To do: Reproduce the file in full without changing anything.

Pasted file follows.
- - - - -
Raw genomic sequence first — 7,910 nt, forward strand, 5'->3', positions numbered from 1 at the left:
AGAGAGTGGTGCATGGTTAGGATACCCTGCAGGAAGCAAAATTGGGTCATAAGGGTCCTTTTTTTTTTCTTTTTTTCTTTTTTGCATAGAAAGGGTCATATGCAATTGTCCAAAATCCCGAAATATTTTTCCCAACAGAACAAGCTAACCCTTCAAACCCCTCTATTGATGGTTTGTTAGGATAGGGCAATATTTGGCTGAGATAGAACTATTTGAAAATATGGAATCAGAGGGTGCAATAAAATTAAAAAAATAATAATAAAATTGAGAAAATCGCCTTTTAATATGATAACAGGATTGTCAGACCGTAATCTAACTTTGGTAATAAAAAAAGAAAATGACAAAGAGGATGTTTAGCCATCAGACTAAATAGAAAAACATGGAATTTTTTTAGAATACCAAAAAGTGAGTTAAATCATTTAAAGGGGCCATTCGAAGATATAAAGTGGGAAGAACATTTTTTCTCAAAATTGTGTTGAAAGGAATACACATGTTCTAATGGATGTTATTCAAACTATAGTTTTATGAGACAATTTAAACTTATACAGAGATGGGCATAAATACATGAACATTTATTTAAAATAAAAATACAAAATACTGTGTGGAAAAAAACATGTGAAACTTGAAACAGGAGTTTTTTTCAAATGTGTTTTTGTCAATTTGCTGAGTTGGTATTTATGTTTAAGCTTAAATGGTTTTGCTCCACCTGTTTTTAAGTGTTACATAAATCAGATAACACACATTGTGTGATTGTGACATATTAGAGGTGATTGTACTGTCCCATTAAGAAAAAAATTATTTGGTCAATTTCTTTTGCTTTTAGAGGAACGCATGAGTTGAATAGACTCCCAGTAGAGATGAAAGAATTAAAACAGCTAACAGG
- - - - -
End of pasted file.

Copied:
Raw genomic sequence first — 7,910 nt, forward strand, 5'->3', positions numbered from 1 at the left:
AGAGAGTGGTGCATGGTTAGGATACCCTGCAGGAAGCAAAATTGGGTCATAAGGGTCCTTTTTTTTTTCTTTTTTTCTTTTTTGCATAGAAAGGGTCATATGCAATTGTCCAAAATCCCGAAATATTTTTCCCAACAGAACAAGCTAACCCTTCAAACCCCTCTATTGATGGTTTGTTAGGATAGGGCAATATTTGGCTGAGATAGAACTATTTGAAAATATGGAATCAGAGGGTGCAATAAAATTAAAAAAATAATAATAAAATTGAGAAAATCGCCTTTTAATATGATAACAGGATTGTCAGACCGTAATCTAACTTTGGTAATAAAAAAAGAAAATGACAAAGAGGATGTTTAGCCATCAGACTAAATAGAAAAACATGGAATTTTTTTAGAATACCAAAAAGTGAGTTAAATCATTTAAAGGGGCCATTCGAAGATATAAAGTGGGAAGAACATTTTTTCTCAAAATTGTGTTGAAAGGAATACACATGTTCTAATGGATGTTATTCAAACTATAGTTTTATGAGACAATTTAAACTTATACAGAGATGGGCATAAATACATGAACATTTATTTAAAATAAAAATACAAAATACTGTGTGGAAAAAAACATGTGAAACTTGAAACAGGAGTTTTTTTCAAATGTGTTTTTGTCAATTTGCTGAGTTGGTATTTATGTTTAAGCTTAAATGGTTTTGCTCCACCTGTTTTTAAGTGTTACATAAATCAGATAACACACATTGTGTGATTGTGACATATTAGAGGTGATTGTACTGTCCCATTAAGAAAAAAATTATTTGGTCAATTTCTTTTGCTTTTAGAGGAACGCATGAGTTGAATAGACTCCCAGTAGAGATGAAAGAATTAAAACAGCTAACAGG